Gruelling trek to roof of the world

the group as they reached their destination at Mount Everest base camp (Back row left to right: Stewart Murdoch (23), Mark Greig (46); Front Row left to right: Greig Taylor (31), Craig Chalmers (25)

the group as they reached their destination at Mount Everest base camp (Back row left to right: Stewart Murdoch (23), Mark Greig (46); Front Row left to right: Greig Taylor (31), Craig Chalmers (25)

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Two charities will share over £6000 thanks to the efforts of North-east firefighters who have returned from their trek to Mount Everest base camp.

Four firefighters from stations in Stonehaven and Banchory have been raising money through charity car washes, race nights and aunctions to raise funds for the Firefighters Charity and also one set up in memory of a local fireman, Davy Crabb, who lost his battle with cancer four years ago.

Their efforts culminated in a trip at the beginning of November to Mount Everest, which firefighter and team member, Stewart Murdoch, described as “mentally and physically one of the toughest things any of us have ever done.”

Now fully recovered, and back at work at his own landscaping company, retained firefighter Stewart, from Banchory, spoke about the difficulties they faced with altitude sickness and described how they could only ascend 300m a day owing to the health risks.

The group, which also included Craig Chalmers from Banchory and Mark Greig and Gregg Taylor, both from Stonehaven Fire Station, left Aberdeen on November 8 and travelled to London before catching a flight to Mumbai. They then flew to Kathmandu and from there onto Lukla or Hillary-Tenzing Airport, described as one of the most dangerous in the world.

Stewart said: “This was definitely one of the hardest things we have ever done, both mentally and physically.

“However, despite the headaches and the sickness, we never once thought we would not manage to do it. We worked well as a team and really got on well.

“Our guides were excellent and we even had a game of football with them when we got back down to Lukla. I would describe it as the most scenic game of football we’ve ever played or are ever likely to play. We won the first game but lost the second as we were so tired.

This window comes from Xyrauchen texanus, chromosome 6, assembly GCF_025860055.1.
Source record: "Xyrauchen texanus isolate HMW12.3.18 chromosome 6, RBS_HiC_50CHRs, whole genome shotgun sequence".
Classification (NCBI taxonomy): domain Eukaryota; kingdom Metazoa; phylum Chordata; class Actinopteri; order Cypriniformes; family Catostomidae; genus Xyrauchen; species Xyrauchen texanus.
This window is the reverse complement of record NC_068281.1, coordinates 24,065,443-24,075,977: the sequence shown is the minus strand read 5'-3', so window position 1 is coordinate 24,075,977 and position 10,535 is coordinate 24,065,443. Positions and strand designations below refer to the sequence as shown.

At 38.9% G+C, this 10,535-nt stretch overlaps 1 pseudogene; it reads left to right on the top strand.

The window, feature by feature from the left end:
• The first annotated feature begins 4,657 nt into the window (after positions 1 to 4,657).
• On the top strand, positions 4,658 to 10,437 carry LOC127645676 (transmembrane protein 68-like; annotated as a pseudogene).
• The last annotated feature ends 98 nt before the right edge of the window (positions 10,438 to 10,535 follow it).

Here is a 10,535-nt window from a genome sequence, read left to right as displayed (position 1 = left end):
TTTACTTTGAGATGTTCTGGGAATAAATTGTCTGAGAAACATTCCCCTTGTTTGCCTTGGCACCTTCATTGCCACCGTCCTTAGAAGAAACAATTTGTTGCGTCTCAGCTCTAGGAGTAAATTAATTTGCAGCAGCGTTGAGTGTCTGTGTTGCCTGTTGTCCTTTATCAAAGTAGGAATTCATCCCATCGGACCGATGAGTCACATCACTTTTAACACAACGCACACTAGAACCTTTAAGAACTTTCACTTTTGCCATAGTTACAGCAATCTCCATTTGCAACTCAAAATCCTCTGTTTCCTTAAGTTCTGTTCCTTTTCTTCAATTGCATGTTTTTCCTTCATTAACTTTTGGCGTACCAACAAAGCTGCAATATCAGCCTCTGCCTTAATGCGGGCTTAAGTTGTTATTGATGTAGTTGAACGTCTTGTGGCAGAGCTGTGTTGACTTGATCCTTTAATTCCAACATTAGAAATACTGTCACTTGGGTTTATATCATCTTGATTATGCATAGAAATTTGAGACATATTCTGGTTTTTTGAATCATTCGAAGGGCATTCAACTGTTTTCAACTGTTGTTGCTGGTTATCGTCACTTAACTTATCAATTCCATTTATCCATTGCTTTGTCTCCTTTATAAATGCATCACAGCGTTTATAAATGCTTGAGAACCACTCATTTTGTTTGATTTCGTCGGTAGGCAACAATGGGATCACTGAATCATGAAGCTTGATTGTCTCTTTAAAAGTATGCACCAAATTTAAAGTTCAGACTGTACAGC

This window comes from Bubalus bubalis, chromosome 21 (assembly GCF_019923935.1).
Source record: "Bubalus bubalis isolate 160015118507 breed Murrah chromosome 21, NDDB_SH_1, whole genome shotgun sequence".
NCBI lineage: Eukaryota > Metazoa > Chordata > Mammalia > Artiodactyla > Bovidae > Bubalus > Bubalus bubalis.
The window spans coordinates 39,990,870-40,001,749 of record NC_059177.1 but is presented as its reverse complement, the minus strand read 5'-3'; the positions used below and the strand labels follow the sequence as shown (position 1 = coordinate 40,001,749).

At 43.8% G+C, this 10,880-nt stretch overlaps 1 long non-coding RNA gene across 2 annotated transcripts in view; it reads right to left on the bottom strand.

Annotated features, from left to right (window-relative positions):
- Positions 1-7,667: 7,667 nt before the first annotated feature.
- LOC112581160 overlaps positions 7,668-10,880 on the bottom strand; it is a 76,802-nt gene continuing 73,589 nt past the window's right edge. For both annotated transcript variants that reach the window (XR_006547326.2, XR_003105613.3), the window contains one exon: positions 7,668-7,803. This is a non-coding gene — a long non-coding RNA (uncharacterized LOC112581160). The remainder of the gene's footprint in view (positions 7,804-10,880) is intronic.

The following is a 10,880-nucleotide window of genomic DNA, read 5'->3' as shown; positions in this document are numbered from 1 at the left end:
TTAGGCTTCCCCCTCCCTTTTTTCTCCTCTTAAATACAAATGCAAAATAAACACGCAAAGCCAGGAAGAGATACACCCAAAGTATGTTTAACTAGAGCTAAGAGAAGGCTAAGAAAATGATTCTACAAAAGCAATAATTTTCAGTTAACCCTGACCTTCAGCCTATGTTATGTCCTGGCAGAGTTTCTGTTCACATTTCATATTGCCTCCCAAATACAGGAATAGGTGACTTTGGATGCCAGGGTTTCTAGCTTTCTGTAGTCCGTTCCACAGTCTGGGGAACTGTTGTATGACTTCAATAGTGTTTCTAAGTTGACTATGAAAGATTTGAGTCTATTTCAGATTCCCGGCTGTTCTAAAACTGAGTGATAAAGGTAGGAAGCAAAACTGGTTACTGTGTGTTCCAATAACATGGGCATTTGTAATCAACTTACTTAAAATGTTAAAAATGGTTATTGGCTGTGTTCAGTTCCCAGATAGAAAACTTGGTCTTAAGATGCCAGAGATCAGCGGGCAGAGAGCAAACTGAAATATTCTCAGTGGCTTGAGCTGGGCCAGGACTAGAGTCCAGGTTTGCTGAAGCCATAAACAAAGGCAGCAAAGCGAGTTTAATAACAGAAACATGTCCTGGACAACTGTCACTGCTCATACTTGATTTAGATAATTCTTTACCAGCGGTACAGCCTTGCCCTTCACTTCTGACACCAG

“The flight into Hillary-Tenzing airport is famous for being one of the world’s most dangerous and it was an experience we won’t forget. However, it wasn’t as bad as it could have been as the weather was quite kind to us.”

He added: “The temperature was in the 20s during the day but at night it would drop to the same figure but with a minus in front of it! It was absolutely freezing at night and owing to the fact we were above the treelines we had to use yak dung on the fire, which produced a smell we won’t forget in a hurry.”

Stewart described the scenery as breathtaking and revealed they witnessed one or two avalanches on the way up to base camp.

He said: “We trekked about 70km to reach the base camp at Everest and we did suffer very dull headaches above 4000m.

‘‘ The trek took us 17 days owingto the 300m per day rule because of the risk of altitude sickness, but the way back was much quicker as we were going down and took just three days, covering 15km a day.”

Stewart said he was glad he and the team had decided to make the trip and he will never forget the experience. He also gave thanks to all those who supported them.

He added: “The group who made it possible, Venture Force, were excellent as was their representative, Chris Jopling, who came with us.

“We would also like to thank the public for their tremendous support of our fundraising activities, our colleagues at the station and beyond and Aberdeen FC for donating a number of signed strips for us to auction.

“We are delighted to have been able to raise over £,000 for two worthy causes.”